Can you not carry on working and study alongside it? It'll be hard work but allows you to keep earning.

Moonlaserbearwolf Fri 07-May-21 18:23:37

Definitely retrain! You are financially stable with no children. I think you will feel massively unfulfilled if you stick with your current role.

DietC0keandLime Fri 07-May-21 18:24:35

@Cuntryhouse potentially, but it wouldn't make a difference to the job in the end, I would still be doing the same job as I am now.

@Burnt0utMum I don't think so, the course I want to do has a lot of placements required, it's basically a 40 hour a week course.

OP’s posts: |
tentosix Fri 07-May-21 18:24:41

Happiness and fulfilment are more important


hemhem Fri 07-May-21 18:24:47

Would you be able to go part time and study alongside? Then once you're qualified look for a new job but with the security of your current job still. Don't underestimate the intense competition for jobs these days, especially if you're starting in a new career and with no experience

Moonlaserbearwolf Fri 07-May-21 18:27:16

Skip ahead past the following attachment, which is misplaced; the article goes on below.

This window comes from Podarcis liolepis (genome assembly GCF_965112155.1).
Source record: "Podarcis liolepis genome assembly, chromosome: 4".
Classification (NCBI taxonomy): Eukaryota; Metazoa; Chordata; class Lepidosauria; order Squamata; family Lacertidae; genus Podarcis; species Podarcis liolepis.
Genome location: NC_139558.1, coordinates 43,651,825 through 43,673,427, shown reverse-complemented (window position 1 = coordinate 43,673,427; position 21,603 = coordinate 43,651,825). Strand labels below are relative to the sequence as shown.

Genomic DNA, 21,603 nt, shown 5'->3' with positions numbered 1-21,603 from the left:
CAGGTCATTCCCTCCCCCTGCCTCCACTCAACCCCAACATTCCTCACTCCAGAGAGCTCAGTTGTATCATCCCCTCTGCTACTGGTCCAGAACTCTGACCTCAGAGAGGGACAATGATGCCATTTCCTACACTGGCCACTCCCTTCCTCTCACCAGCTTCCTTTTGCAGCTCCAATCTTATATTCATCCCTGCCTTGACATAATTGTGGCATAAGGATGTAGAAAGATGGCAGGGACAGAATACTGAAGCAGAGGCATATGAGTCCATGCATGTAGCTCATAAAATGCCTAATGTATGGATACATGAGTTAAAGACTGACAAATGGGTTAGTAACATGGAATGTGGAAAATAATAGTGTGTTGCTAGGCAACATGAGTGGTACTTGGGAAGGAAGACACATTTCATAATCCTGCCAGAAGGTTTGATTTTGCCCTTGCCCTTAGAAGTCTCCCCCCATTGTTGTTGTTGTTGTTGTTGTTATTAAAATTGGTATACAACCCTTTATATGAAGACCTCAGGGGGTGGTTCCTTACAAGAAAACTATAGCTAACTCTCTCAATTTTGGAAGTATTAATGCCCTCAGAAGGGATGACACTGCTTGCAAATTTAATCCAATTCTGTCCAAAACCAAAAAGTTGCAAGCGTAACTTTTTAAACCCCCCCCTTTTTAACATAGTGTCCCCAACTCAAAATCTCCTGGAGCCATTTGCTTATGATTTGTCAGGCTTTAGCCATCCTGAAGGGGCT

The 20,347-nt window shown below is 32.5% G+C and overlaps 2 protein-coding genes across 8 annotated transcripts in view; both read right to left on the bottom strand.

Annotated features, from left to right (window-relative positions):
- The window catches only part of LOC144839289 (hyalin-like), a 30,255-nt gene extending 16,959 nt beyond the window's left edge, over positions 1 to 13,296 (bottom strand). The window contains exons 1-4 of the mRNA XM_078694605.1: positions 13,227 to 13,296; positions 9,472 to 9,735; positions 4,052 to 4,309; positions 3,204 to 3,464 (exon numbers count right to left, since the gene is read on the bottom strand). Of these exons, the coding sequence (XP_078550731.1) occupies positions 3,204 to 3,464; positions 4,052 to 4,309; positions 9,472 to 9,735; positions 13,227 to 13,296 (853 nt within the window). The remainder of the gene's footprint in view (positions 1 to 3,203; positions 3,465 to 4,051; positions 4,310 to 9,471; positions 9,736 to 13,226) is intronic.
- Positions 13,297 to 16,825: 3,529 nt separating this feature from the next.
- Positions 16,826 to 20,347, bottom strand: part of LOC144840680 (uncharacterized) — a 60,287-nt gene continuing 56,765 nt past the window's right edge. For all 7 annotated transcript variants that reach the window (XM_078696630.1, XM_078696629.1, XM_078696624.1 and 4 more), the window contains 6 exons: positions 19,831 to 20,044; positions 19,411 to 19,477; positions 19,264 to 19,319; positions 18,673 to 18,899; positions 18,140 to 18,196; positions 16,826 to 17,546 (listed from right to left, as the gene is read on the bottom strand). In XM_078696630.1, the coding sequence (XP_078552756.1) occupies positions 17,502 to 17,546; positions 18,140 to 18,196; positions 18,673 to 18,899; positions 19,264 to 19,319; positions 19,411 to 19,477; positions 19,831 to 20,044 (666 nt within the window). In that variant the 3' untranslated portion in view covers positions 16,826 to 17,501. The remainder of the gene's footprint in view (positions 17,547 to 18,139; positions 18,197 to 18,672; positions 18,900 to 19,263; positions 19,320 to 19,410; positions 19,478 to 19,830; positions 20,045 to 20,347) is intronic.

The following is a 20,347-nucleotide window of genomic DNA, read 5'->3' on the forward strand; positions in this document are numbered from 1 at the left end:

Is there any way to study and earn at the same time? For example, it’s possible to train to be a teacher on the job. Is your only option a 3-4 year full time degree?

Vinto Fri 07-May-21 18:28:04

Do you have any savings? I can understand your husband not liking the idea of needing a loan, and if the chosen career will be a 20% pay cut then I assume you've squirrelled away plenty of your current surplus earnings.

Stompythedinosaur Fri 07-May-21 18:28:14

Happiness is important, but it doesn't sound like you really know whether the other role will make you happy. Most jobs have their stresses and frustrations. Is it possible to reduce your hours and traing part time? Or do some volunteering in the area to get a better idea of how it would be? Money isn't the most important thing, but struggling financially can make life really shitty.

Cuntryhouse Fri 07-May-21 18:28:29

Can you look for fulfilment elsewhere? Travel etc.

ConfusedAdultFemale Fri 07-May-21 18:33:34

If you give up your job, do you lose your profit share?

ConfusedAdultFemale Fri 07-May-21 18:33:56

Never mind stupid question sorry

Leah2005 Fri 07-May-21 18:35:50

Do it. I stuck with the safe option, now aged 54 and feeling it really is too late to change. My mental health isn't fabulous as I am so bored and under stretched in my current role. I should have taken redundancy 11 years ago but side stepped into another role because I was scared of the unknown. Really regret it now.

BlowDryRat Fri 07-May-21 18:37:59

I'd talk to people within the industry you're looking at so get a better idea of the typical workload and stresses. Of you want to retrain though then I'd go for it. I'd love to but couldn't take the financial hit.